NoSQL APIs are relatively emerging, generally not very flexible, and do not allow the flexibility joins can offer. Furthermore, they are not as prevalent, and the talent pool of professionals comfortable enough to work with these APIs is not as deep.

While NoSQL databases provide a fast way to store and retrieve data, a lot of the work of number crunching is left mostly to developer tools. Developers can make API calls like below to fetch the data into memory first, then use tools like Python to do the number crunching in memory and calculate results. Relating information inside the NoSQL databases is hard and generally discouraged, which is a big disadvantage.

Here’s what a call to an API might look like:

@app.route('/employee/<id>')
def get_one_employee(id: str):
    employee = Employee.objects(id=id).first()
    return jsonify(employee), 200

Potential Data Retrieval Inconsistencies

SQL and NoSQL models differ widely when it comes to reading rapidly changing data.

SQL uses isolation levels; users can define whether they are OK reading stale data or must have the latest data (while accepting that the queries will be delayed). They do this via something called isolation levels.

NoSQL model has no such controls — users may see data in a stale state until it gets updated on all nodes. NoSQL offers an “eventually consistent” view of data, meaning some queries will return old data, and users either have to accept this or write code to ensure consistency.

In the following code example, the NOLOCK hint allows an SQL query to read inconsistent data because the situation requires it. We would use this if we want the query to run while the employee_login_history table was being updated:

SELECT e.employee_id, count(*) 
FROM employee e 
INNER JOIN  employee_login_history elh (NOLOCK)
      On e.employee_id = elh.employee_id
GROUP BY e.employee_id

If we want to only see data when it is consistent, we can force it to happen by not using the NOLOCK hint like so:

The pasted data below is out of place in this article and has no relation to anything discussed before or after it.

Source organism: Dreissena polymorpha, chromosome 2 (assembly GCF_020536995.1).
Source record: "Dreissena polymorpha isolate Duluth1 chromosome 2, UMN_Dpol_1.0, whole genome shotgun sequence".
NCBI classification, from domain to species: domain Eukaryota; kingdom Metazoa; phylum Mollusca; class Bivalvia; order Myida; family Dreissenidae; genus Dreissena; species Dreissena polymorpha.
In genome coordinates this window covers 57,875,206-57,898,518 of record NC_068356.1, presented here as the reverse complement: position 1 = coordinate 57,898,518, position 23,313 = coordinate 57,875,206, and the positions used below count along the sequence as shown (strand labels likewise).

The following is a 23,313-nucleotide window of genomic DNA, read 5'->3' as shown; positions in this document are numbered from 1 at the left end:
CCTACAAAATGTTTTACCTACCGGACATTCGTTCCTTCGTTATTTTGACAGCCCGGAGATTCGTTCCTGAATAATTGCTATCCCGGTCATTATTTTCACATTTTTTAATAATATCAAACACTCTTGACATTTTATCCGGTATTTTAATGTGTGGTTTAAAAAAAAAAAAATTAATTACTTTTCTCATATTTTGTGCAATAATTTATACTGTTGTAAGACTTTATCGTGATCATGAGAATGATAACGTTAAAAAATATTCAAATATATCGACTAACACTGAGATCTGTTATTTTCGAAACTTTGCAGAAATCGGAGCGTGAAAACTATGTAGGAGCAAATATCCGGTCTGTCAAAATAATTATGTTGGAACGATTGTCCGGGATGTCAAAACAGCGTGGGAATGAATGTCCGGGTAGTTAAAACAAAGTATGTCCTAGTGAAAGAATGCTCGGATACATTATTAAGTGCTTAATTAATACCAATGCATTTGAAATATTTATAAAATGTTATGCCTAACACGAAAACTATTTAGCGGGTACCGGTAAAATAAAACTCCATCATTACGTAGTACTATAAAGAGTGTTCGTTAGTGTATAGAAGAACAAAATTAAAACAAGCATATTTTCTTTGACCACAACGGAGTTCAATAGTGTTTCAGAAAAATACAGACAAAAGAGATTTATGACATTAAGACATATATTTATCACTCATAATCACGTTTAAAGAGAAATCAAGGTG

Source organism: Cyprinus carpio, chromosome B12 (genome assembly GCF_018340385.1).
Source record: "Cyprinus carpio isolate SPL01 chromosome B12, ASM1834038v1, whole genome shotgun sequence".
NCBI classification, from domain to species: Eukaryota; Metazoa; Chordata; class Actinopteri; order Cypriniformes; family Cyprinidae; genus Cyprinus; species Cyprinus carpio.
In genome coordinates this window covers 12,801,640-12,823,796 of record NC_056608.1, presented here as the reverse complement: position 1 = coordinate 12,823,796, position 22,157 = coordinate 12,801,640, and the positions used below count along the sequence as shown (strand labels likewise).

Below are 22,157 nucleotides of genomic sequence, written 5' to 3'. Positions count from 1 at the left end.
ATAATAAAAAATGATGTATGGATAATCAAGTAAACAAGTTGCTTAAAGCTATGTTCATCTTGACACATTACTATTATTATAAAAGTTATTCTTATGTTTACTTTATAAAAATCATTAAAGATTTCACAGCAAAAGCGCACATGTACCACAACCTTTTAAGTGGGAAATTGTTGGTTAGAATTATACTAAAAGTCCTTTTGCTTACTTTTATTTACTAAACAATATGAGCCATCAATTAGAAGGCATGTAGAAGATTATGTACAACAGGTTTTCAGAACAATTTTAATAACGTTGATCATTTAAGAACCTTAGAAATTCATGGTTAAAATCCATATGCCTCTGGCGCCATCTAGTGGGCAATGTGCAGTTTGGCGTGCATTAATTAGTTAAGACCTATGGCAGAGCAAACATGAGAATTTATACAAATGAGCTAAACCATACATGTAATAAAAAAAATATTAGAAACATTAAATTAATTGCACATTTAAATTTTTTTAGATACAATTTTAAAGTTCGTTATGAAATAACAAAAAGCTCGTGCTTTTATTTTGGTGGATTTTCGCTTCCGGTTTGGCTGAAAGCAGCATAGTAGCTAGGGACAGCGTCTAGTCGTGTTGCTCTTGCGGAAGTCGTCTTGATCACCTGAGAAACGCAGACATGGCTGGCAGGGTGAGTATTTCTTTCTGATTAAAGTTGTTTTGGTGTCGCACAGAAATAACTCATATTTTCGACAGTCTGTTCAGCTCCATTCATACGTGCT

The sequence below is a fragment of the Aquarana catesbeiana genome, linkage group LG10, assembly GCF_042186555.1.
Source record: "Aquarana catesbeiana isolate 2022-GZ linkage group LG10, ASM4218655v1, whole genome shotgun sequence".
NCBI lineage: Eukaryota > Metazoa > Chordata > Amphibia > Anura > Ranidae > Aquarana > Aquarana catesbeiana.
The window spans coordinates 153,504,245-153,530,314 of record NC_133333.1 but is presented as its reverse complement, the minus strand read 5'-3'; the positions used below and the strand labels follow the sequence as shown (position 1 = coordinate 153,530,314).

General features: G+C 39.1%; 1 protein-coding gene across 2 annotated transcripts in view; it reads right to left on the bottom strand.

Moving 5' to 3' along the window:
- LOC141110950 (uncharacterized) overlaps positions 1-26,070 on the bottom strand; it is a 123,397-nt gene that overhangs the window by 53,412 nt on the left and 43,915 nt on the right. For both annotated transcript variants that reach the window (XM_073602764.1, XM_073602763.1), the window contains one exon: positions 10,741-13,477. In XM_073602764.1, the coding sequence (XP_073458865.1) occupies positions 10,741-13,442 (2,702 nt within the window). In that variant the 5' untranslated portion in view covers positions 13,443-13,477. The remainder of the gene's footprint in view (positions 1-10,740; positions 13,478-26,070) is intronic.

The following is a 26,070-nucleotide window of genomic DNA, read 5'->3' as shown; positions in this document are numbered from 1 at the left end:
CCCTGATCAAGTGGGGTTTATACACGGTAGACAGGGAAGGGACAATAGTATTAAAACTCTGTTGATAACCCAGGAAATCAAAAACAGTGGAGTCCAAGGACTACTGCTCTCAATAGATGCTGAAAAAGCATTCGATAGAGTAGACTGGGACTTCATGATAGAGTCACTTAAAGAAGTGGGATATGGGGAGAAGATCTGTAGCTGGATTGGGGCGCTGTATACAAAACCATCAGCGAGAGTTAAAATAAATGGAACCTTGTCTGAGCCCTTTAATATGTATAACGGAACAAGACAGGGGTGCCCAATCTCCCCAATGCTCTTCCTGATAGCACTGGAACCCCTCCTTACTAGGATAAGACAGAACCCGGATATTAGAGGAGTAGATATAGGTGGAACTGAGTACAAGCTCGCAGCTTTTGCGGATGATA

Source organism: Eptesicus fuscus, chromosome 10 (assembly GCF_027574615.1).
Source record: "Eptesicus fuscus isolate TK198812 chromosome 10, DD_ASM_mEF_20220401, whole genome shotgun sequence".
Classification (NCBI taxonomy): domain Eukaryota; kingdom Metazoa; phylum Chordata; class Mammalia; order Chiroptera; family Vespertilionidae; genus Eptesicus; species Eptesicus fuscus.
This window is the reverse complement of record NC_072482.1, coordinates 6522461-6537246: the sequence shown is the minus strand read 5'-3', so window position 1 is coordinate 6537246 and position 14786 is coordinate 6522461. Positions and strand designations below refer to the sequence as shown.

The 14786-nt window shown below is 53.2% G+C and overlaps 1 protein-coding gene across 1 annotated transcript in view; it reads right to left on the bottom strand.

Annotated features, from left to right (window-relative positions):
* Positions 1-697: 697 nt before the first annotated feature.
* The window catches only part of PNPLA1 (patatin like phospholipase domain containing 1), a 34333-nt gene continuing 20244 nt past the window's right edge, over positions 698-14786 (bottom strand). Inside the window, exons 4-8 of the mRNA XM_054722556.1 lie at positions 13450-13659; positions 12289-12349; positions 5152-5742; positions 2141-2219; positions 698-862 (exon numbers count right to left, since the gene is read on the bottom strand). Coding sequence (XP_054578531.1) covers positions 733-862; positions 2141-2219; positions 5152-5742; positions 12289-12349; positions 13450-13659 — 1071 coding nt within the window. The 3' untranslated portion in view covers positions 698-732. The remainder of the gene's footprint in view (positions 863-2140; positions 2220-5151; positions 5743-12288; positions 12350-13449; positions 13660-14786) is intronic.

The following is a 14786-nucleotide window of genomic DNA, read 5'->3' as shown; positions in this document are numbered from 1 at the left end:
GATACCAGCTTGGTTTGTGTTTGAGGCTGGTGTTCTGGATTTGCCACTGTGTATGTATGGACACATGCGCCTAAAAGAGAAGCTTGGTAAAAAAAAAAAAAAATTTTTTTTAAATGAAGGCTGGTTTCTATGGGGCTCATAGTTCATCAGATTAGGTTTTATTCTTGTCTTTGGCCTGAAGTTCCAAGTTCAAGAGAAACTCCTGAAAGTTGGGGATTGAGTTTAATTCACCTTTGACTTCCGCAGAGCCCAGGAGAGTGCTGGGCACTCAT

SELECT e.employee_id, count(*) 
FROM employee e 
INNER JOIN  employee_login_history elh
      On e.employee_id = elh.employee_id
GROUP BY e.employee_id

NoSQL databases do not offer such flexibility. Users just have to be OK with seeing inconsistent data at times and handle it outside the API.

Lack of Data Integrity Safeguards

Relational database systems offer better data integrity at the cost of speed. For example, using our sample tables, we can specify a foreign key relationship between the two tables:

ALTER TABLE [dbo].[employee_login_history]  
WITH CHECK ADD  CONSTRAINT [FK_employee_login_history_employee] 
FOREIGN KEY([employee_id])
REFERENCES [dbo].[employee] ([employee_id])
GO

This means any data we add to the employee_login_history table must only be for employees whose ID already exists in the employee table; otherwise, the INSERT statement will fail. The database will check for this automatically, so there’s no need for the developer to write extra logic to ensure this check.

NoSQL databases have no mechanisms to prevent bad data from entering the system. If users wish to build in this functionality, they must write custom logic, which can get tedious.

Each NoSQL Implementation Has Its Own Syntax

Relational and NoSQL databases both have a variety of vendors. However, the learning curve for switching relational database vendors is not all that steep because all vendors offer a flavor of SQL, a language that is widely understood and adopted.

On the other hand, NoSQL databases rely on APIs developed and customized by the vendors. These APIs can vary greatly from vendor to vendor, making it difficult to switch vendors once users are locked in. 

Conclusion

With databases forming the core of most applications, it’s essential to choose the model that fits your requirements like a glove. Selecting the right model depends not just on speed and accuracy requirements but on your development team’s skillset as well. 

NoSQL databases are a great fit when you’re dealing with unstructured or semi-structured data, such as IoT sensor data, where logging data quickly is more important than waiting for confirmation that the data is good. It’s also great when dealing with huge volumes of data in applications where speed is more important than accuracy. NoSQL is a good fit when you have developers comfortable working with NoSQL APIs, and you are trying to minimize downtime when servicing clients. 

SQL databases are fine when speed is not a requirement — think about a banking application, where we’d rather wait a bit than show an incorrect account balance! It’s also well-suited to situations where developers are comfortable working with SQL and when you are trying to use the same database to perform a variety of tasks, including complex joins to extract meaning from your data.